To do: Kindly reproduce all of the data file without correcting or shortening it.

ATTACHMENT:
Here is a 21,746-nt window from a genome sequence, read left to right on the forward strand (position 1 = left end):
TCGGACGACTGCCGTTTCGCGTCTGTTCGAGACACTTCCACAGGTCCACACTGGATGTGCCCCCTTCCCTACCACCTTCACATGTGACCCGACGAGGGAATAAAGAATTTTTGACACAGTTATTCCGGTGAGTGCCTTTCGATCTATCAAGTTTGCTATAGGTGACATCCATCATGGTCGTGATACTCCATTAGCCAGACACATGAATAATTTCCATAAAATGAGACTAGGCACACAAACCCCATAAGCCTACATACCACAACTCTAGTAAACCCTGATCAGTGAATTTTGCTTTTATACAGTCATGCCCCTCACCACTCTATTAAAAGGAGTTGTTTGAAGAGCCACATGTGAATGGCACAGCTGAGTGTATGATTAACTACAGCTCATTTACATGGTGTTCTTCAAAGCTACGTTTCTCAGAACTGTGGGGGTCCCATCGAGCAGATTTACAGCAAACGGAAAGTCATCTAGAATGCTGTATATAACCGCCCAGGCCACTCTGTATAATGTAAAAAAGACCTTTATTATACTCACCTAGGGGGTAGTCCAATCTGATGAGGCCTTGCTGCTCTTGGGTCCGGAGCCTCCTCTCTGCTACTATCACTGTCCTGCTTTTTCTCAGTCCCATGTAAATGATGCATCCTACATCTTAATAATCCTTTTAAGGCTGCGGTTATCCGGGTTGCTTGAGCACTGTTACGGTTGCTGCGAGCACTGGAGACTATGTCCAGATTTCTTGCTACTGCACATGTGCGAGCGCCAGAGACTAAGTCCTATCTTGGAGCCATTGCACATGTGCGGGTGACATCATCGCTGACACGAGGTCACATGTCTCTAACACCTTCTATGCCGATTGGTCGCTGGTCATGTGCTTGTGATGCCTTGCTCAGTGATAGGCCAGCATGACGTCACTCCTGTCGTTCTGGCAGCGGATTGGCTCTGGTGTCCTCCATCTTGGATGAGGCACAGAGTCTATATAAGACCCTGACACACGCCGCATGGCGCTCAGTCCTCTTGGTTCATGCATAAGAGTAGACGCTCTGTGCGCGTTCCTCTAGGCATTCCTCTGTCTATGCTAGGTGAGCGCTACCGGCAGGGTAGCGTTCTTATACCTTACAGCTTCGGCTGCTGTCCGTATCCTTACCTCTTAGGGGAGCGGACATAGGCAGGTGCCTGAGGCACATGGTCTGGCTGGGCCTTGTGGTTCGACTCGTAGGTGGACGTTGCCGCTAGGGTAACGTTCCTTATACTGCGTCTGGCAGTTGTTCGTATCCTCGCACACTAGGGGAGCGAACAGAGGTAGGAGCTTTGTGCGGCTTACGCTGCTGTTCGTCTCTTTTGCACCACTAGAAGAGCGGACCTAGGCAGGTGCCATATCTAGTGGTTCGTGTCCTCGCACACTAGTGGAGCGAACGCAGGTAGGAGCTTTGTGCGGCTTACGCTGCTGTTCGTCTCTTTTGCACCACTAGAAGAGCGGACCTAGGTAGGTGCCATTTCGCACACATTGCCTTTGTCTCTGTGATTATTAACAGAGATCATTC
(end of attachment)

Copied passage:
Here is a 21,746-nt window from a genome sequence, read left to right on the forward strand (position 1 = left end):
TCGGACGACTGCCGTTTCGCGTCTGTTCGAGACACTTCCACAGGTCCACACTGGATGTGCCCCCTTCCCTACCACCTTCACATGTGACCCGACGAGGGAATAAAGAATTTTTGACACAGTTATTCCGGTGAGTGCCTTTCGATCTATCAAGTTTGCTATAGGTGACATCCATCATGGTCGTGATACTCCATTAGCCAGACACATGAATAATTTCCATAAAATGAGACTAGGCACACAAACCCCATAAGCCTACATACCACAACTCTAGTAAACCCTGATCAGTGAATTTTGCTTTTATACAGTCATGCCCCTCACCACTCTATTAAAAGGAGTTGTTTGAAGAGCCACATGTGAATGGCACAGCTGAGTGTATGATTAACTACAGCTCATTTACATGGTGTTCTTCAAAGCTACGTTTCTCAGAACTGTGGGGGTCCCATCGAGCAGATTTACAGCAAACGGAAAGTCATCTAGAATGCTGTATATAACCGCCCAGGCCACTCTGTATAATGTAAAAAAGACCTTTATTATACTCACCTAGGGGGTAGTCCAATCTGATGAGGCCTTGCTGCTCTTGGGTCCGGAGCCTCCTCTCTGCTACTATCACTGTCCTGCTTTTTCTCAGTCCCATGTAAATGATGCATCCTACATCTTAATAATCCTTTTAAGGCTGCGGTTATCCGGGTTGCTTGAGCACTGTTACGGTTGCTGCGAGCACTGGAGACTATGTCCAGATTTCTTGCTACTGCACATGTGCGAGCGCCAGAGACTAAGTCCTATCTTGGAGCCATTGCACATGTGCGGGTGACATCATCGCTGACACGAGGTCACATGTCTCTAACACCTTCTATGCCGATTGGTCGCTGGTCATGTGCTTGTGATGCCTTGCTCAGTGATAGGCCAGCATGACGTCACTCCTGTCGTTCTGGCAGCGGATTGGCTCTGGTGTCCTCCATCTTGGATGAGGCACAGAGTCTATATAAGACCCTGACACACGCCGCATGGCGCTCAGTCCTCTTGGTTCATGCATAAGAGTAGACGCTCTGTGCGCGTTCCTCTAGGCATTCCTCTGTCTATGCTAGGTGAGCGCTACCGGCAGGGTAGCGTTCTTATACCTTACAGCTTCGGCTGCTGTCCGTATCCTTACCTCTTAGGGGAGCGGACATAGGCAGGTGCCTGAGGCACATGGTCTGGCTGGGCCTTGTGGTTCGACTCGTAGGTGGACGTTGCCGCTAGGGTAACGTTCCTTATACTGCGTCTGGCAGTTGTTCGTATCCTCGCACACTAGGGGAGCGAACAGAGGTAGGAGCTTTGTGCGGCTTACGCTGCTGTTCGTCTCTTTTGCACCACTAGAAGAGCGGACCTAGGCAGGTGCCATATCTAGTGGTTCGTGTCCTCGCACACTAGTGGAGCGAACGCAGGTAGGAGCTTTGTGCGGCTTACGCTGCTGTTCGTCTCTTTTGCACCACTAGAAGAGCGGACCTAGGTAGGTGCCATTTCGCACACATTGCCTTTGTCTCTGTGATTATTAACAGAGATCATTC